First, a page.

Do you think the stock will shrink/crack/loosen if in a near zero humidity situation? I know wood likes some moisture and with none at all could possibly be worse for it than being at even 5-10% humidity. That i dont know, but it would be terrible to have to do something about the furniture when they do come out again.
    Im interested in what this thread concludes. But ive only had 2 guns ever get rust, a taurus revolver i left in a leather holster in a sock drawer for a couple years (100% my fault), and an early sig 1911 (stainless) that would freckle up in a week or two if not oiled completely- never figured that one out as i have blued guns that get treated worse but have no rust ever, must have been the alloy i guess.
     
  20. milemaker13

    milemaker13 Member

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    I wonder about the stocks in very dry conditions as well- let alone sealed in zero moisture( less than zero really, considering the desiccant will draw any existing moisture out of the stock too).

    I think museums keep the mummies and artifacts at 50%. I could be wrong on that one...
     
  21. boom boom
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    boom boom Contributing Member

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    Wood stocks and the like can be treated with something like Renaissance wax as can the barrel and metal parts. Rig works even better and if you combine RIG plus those Zerust bags sealed, you should be set. So far, that combo has protected some rifles for month in a toxic gun safe (Chinese drywall problem). Cosmolene works and Brownells has the modern version but it is a PITA to remove when it hardens. There is a reason the U.S. military got away from the stuff. On a lesser note, CLP Collector is also rated for five years and I believe it uses some sort of Teflon coating.
     
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  22. BigSteve57

    BigSteve57 Member

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    OP you didn't say how you planned to store your collection. I keep my guns, well lubed all over, in heated safes. When I say heated I'm referring to those bars sold for the inside of safes that get warm. This prevents any kind of condensation on the metal which is what would cause rust. Right?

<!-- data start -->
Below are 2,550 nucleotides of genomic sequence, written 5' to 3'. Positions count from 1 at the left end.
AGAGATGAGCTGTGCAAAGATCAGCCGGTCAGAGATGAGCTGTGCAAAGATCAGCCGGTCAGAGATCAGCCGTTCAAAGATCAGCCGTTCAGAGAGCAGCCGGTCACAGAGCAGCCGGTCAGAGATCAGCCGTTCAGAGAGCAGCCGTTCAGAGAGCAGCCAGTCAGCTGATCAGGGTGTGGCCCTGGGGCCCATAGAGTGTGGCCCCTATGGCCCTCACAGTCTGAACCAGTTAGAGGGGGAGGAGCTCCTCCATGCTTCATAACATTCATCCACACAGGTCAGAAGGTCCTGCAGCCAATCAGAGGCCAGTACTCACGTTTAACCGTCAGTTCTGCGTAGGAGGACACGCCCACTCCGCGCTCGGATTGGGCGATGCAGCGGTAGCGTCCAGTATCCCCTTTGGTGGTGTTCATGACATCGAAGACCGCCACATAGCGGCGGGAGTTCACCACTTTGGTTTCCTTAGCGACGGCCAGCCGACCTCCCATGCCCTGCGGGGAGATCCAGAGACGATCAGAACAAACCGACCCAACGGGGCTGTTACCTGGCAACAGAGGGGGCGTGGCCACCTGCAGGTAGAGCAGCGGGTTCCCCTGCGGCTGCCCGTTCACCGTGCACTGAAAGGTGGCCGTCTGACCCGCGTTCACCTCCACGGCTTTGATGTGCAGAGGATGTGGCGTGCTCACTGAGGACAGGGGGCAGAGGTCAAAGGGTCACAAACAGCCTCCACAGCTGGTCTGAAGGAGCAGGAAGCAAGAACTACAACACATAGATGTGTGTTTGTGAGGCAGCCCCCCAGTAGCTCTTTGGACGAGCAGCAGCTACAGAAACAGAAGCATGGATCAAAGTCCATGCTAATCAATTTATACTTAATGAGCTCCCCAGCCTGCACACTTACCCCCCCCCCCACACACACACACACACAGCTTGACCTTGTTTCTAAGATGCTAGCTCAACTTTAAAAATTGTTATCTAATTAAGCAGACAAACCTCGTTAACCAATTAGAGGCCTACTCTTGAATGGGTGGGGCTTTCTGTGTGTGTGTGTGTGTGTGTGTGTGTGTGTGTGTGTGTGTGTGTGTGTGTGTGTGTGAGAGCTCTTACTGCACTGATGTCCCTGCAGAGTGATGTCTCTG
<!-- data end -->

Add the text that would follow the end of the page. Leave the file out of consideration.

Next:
The wooden stocks I'm not so sure of - would long term storage in a safe with heater bars hurt stocks?
     
  23. J-Bar

    J-Bar Member

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    Grease.

    The armed forces use cosmoline for a reason.

    Just enough to coat the surface is enough. No need to go overboard.

    Do not be afraid of lubricants.
     
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  24. coloradokevin

    coloradokevin Member

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    The wood stock in a very dry environment is a potential concern that I'll have to think about. Only one of the three guns has any wood, but for that one I should think about wood preservation, too.
     
  25. Fine Figure of a Man

    Fine Figure of a Man Member

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    I put a pail of "DampRid" in the safe room every 6 months or so.
    IMG_1880.JPG
    I also keep my guns well oiled, mostly with Mobil 1 / Dextron.
    For guns I use less frequently, Shooters Choice Rust Prevent works well and is very convenient.
    IMG_1881.JPG